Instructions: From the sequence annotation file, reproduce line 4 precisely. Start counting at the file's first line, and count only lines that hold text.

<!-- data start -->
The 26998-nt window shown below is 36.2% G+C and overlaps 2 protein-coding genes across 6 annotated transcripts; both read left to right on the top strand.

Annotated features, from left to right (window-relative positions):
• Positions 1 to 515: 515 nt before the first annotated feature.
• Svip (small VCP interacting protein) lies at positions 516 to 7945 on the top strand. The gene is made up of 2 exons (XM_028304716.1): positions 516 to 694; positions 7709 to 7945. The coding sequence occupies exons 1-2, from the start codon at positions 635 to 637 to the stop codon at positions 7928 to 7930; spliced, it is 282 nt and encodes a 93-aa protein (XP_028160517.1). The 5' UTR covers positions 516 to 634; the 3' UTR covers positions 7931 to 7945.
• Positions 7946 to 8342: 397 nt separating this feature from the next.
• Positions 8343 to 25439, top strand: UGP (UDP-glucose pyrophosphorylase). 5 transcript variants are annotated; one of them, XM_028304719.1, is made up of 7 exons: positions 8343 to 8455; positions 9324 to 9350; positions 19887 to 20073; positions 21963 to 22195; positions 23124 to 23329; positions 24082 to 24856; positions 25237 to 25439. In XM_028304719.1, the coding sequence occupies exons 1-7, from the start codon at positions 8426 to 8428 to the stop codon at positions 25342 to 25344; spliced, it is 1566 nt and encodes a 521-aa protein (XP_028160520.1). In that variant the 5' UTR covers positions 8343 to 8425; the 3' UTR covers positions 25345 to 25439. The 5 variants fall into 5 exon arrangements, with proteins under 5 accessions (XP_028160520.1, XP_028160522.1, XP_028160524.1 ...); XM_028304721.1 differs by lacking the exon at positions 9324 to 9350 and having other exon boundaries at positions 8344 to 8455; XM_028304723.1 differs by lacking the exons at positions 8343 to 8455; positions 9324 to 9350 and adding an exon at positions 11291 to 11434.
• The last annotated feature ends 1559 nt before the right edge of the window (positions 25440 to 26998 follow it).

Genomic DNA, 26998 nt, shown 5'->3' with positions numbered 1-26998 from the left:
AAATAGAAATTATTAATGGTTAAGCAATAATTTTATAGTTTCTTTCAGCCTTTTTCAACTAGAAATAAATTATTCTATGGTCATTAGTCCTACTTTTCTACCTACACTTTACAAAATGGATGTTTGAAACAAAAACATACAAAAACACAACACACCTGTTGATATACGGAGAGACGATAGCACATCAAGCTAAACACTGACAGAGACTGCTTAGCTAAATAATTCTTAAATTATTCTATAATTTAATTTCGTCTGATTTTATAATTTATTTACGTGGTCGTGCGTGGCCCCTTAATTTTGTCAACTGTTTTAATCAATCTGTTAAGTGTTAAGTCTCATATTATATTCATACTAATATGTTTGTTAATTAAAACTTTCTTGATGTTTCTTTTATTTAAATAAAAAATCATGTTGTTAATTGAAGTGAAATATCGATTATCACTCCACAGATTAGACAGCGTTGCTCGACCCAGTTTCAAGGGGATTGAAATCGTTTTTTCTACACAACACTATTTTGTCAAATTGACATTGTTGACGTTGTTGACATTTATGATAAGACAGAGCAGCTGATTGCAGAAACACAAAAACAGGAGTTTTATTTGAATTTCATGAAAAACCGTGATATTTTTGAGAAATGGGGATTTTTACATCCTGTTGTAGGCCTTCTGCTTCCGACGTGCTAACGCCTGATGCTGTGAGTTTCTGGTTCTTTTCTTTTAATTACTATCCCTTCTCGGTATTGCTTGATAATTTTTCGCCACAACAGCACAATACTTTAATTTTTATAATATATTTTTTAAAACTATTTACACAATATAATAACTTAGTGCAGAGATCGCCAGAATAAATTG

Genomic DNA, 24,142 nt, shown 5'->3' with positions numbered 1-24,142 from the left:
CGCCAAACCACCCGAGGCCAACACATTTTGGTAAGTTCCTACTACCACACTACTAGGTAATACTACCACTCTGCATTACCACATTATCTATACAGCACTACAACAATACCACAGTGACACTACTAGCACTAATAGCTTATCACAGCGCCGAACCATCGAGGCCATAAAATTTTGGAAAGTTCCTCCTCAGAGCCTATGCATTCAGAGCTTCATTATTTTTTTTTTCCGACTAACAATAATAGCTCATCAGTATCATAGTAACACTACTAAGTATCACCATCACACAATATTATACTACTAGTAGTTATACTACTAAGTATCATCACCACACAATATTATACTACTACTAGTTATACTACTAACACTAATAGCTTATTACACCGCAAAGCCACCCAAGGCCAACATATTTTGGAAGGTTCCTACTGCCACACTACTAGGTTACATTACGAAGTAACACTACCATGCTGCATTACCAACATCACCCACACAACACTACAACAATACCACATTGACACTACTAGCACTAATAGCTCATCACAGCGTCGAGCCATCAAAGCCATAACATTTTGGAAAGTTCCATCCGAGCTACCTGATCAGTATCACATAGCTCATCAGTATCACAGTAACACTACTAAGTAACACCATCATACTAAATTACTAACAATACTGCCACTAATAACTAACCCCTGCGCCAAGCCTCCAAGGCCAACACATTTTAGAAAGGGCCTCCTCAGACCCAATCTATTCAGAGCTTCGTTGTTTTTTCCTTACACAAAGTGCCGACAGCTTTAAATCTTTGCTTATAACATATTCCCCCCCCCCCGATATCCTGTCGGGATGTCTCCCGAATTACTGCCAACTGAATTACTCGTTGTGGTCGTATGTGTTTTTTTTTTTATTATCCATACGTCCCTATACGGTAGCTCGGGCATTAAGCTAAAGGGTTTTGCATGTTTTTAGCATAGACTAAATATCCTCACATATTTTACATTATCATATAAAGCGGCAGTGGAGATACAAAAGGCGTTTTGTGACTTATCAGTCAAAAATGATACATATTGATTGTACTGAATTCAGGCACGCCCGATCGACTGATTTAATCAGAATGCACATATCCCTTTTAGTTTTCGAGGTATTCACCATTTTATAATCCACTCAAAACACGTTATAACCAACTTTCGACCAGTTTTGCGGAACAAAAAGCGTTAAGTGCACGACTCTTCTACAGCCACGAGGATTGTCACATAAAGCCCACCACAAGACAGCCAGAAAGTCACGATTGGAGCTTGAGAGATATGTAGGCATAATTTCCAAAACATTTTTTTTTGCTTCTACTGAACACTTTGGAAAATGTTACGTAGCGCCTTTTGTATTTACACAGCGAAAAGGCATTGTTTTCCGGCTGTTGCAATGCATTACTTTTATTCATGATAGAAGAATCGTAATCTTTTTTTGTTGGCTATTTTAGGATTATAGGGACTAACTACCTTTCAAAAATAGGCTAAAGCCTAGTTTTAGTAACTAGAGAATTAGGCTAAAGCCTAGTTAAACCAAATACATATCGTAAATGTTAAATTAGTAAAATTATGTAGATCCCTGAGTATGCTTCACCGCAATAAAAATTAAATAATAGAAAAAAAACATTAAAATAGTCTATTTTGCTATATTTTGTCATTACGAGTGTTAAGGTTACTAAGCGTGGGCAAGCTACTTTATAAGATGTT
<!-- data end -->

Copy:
• Svip (small VCP interacting protein) lies at positions 516 to 7945 on the top strand. The gene is made up of 2 exons (XM_028304716.1): positions 516 to 694; positions 7709 to 7945. The coding sequence occupies exons 1-2, from the start codon at positions 635 to 637 to the stop codon at positions 7928 to 7930; spliced, it is 282 nt and encodes a 93-aa protein (XP_028160517.1). The 5' UTR covers positions 516 to 634; the 3' UTR covers positions 7931 to 7945.